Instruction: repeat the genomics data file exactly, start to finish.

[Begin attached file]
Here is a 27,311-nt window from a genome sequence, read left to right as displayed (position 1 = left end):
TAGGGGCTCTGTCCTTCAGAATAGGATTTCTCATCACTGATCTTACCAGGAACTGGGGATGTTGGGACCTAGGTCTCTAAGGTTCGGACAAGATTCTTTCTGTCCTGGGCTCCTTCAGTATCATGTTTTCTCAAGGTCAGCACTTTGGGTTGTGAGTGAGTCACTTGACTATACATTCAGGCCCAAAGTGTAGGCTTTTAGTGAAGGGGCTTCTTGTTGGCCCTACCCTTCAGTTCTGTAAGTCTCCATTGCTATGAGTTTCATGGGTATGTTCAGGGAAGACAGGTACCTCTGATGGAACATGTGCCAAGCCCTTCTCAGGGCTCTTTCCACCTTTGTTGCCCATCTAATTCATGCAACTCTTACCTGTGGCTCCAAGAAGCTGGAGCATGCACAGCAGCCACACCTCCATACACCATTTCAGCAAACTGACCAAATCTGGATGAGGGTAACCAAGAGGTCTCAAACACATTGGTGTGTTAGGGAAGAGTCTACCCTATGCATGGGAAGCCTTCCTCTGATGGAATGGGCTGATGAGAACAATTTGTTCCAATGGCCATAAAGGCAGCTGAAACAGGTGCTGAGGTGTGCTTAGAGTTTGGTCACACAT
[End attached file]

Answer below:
Here is a 27,311-nt window from a genome sequence, read left to right as displayed (position 1 = left end):
TAGGGGCTCTGTCCTTCAGAATAGGATTTCTCATCACTGATCTTACCAGGAACTGGGGATGTTGGGACCTAGGTCTCTAAGGTTCGGACAAGATTCTTTCTGTCCTGGGCTCCTTCAGTATCATGTTTTCTCAAGGTCAGCACTTTGGGTTGTGAGTGAGTCACTTGACTATACATTCAGGCCCAAAGTGTAGGCTTTTAGTGAAGGGGCTTCTTGTTGGCCCTACCCTTCAGTTCTGTAAGTCTCCATTGCTATGAGTTTCATGGGTATGTTCAGGGAAGACAGGTACCTCTGATGGAACATGTGCCAAGCCCTTCTCAGGGCTCTTTCCACCTTTGTTGCCCATCTAATTCATGCAACTCTTACCTGTGGCTCCAAGAAGCTGGAGCATGCACAGCAGCCACACCTCCATACACCATTTCAGCAAACTGACCAAATCTGGATGAGGGTAACCAAGAGGTCTCAAACACATTGGTGTGTTAGGGAAGAGTCTACCCTATGCATGGGAAGCCTTCCTCTGATGGAATGGGCTGATGAGAACAATTTGTTCCAATGGCCATAAAGGCAGCTGAAACAGGTGCTGAGGTGTGCTTAGAGTTTGGTCACACAT